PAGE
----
If you have a weak brand, your brand may be severely damaged. Even scarier: your margin for error is negligible at best. But you can significantly improve your chances by changing the brand according to these seven principles.
1. Make sure what the brand is.
A lot more brand than your logo. A brand is a set of messages, interactions and experiences that a customer has with your product, service and people.
For customers, a brand promises an experience as well as their experience of that promise. A brand is a valuable asset that must be nurtured by providing valuable content on social media. Friendly and fast customer service; Personal and valid answers to every customer who contacts you. And respecting the wishes of customers to choose or eliminate direct marketing links with your brand.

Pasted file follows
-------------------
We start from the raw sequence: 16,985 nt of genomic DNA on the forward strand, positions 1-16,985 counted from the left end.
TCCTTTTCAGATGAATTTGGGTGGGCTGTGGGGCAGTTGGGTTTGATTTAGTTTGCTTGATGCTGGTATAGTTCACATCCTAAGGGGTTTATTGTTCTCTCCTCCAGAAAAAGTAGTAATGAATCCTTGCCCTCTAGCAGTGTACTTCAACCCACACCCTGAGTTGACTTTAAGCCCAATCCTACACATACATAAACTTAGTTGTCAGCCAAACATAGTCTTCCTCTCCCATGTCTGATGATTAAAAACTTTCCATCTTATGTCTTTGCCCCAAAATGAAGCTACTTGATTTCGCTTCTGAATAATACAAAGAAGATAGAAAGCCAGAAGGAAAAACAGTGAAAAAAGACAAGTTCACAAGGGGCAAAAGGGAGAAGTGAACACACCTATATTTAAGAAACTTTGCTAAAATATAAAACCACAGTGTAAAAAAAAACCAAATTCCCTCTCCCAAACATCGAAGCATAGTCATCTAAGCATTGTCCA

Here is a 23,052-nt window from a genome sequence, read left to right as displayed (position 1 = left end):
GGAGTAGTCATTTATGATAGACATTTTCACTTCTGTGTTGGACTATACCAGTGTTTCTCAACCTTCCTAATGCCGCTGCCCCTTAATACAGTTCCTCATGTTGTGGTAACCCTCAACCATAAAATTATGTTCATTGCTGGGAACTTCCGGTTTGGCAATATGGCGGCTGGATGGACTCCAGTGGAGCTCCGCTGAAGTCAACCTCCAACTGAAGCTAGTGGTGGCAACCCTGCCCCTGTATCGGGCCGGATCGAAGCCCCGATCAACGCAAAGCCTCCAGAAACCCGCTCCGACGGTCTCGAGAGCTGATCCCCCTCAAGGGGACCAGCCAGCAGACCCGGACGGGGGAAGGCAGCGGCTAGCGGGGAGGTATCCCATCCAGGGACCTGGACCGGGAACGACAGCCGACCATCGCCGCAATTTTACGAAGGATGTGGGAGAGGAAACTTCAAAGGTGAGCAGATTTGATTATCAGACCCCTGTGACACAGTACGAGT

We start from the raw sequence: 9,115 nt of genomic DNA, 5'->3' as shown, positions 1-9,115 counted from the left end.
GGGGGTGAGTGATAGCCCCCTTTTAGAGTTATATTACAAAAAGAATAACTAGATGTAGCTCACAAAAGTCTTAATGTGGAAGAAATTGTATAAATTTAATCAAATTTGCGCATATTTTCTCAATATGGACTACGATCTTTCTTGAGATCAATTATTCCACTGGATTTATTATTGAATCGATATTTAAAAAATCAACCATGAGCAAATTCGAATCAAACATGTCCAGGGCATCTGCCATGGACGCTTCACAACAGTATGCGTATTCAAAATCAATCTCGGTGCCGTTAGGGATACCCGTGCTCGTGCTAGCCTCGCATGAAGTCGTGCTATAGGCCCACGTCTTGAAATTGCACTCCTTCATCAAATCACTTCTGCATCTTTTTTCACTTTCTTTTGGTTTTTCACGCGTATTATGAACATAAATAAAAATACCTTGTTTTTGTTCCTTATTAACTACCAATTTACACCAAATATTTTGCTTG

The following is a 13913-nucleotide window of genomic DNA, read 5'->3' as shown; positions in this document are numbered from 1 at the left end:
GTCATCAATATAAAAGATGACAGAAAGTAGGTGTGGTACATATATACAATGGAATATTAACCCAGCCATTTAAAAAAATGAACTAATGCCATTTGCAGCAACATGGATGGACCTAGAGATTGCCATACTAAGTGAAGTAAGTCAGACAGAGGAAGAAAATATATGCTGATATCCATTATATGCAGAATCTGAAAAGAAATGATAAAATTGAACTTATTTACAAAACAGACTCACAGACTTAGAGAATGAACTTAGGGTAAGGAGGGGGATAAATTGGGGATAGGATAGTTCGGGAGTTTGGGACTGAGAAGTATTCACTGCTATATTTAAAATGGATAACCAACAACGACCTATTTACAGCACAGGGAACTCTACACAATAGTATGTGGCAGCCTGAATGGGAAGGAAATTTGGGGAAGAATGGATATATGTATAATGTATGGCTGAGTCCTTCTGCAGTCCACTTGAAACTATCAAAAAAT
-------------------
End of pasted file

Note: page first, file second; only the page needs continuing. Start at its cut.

2. Maintain control of the brand change process.
Because a brand is the equivalent of a company’s crown jewels, people can be sensitive to any change. As a result, trying to change the name can easily turn into personal interests / frustrations of managers or owners (or even what their spouses think). Consider hiring an impartial consultant or agency to facilitate the process and outcome.
As your efforts manifest, put your brand into a strategy that reflects not only the origin of the brand but also its ultimate destination in the current and future market. Some aspects of your brand (great emotional appeal, great customer service, great education, deadlines, etc.) will probably never change, but keep your mind open. Small ideas can get bigger, and seemingly big ideas can diminish over time, depending on market demand, competition, technological advances, and the like.
3. Understand that a brand has two owners: the marketer owns 50% and the customer owns 100%.